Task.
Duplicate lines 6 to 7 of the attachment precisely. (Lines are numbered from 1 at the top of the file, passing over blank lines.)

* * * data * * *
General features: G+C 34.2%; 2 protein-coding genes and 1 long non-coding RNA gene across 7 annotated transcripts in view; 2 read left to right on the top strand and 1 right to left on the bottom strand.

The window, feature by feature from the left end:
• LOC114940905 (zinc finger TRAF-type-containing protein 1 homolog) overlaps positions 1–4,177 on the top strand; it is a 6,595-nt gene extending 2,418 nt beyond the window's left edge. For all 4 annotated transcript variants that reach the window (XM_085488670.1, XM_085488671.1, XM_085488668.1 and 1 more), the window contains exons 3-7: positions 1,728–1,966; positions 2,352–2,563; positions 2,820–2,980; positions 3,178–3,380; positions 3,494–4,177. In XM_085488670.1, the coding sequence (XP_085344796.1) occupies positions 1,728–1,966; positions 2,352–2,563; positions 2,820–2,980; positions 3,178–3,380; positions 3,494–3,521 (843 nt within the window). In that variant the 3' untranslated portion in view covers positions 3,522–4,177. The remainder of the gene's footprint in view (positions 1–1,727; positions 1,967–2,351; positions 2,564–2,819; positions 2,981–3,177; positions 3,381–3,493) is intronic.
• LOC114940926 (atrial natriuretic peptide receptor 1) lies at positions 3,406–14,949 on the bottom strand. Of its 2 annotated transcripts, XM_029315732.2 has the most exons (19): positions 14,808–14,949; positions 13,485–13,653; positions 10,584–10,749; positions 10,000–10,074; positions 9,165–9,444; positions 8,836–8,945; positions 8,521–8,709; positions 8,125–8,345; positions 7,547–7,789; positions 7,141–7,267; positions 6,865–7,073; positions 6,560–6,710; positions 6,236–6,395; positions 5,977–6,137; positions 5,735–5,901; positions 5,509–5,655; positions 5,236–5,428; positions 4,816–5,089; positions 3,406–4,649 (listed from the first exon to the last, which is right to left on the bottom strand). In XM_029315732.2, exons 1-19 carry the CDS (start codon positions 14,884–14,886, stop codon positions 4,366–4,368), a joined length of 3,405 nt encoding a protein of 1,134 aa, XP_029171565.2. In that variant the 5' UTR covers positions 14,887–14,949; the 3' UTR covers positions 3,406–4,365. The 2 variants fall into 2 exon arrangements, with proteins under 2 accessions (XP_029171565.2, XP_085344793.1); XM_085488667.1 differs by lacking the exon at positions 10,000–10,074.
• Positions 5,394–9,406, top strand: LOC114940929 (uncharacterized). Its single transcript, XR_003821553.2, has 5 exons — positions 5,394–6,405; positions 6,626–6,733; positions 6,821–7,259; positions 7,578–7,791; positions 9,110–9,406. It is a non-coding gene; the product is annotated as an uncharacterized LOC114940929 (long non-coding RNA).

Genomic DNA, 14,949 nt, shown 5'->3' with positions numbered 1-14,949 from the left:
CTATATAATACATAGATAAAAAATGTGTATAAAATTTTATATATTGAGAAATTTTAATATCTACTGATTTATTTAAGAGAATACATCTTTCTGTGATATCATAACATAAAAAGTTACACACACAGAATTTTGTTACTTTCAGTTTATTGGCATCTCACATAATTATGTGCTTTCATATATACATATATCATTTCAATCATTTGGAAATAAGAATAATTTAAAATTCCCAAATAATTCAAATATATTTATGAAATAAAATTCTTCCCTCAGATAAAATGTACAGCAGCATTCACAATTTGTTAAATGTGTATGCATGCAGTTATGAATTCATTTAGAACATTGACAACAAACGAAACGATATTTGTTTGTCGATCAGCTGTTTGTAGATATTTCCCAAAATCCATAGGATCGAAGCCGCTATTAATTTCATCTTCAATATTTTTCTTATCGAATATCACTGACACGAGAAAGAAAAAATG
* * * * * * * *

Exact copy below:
Genomic DNA, 14,949 nt, shown 5'->3' with positions numbered 1-14,949 from the left:
CTATATAATACATAGATAAAAAATGTGTATAAAATTTTATATATTGAGAAATTTTAATATCTACTGATTTATTTAAGAGAATACATCTTTCTGTGATATCATAACATAAAAAGTTACACACACAGAATTTTGTTACTTTCAGTTTATTGGCATCTCACATAATTATGTGCTTTCATATATACATATATCATTTCAATCATTTGGAAATAAGAATAATTTAAAATTCCCAAATAATTCAAATATATTTATGAAATAAAATTCTTCCCTCAGATAAAATGTACAGCAGCATTCACAATTTGTTAAATGTGTATGCATGCAGTTATGAATTCATTTAGAACATTGACAACAAACGAAACGATATTTGTTTGTCGATCAGCTGTTTGTAGATATTTCCCAAAATCCATAGGATCGAAGCCGCTATTAATTTCATCTTCAATATTTTTCTTATCGAATATCACTGACACGAGAAAGAAAAAATG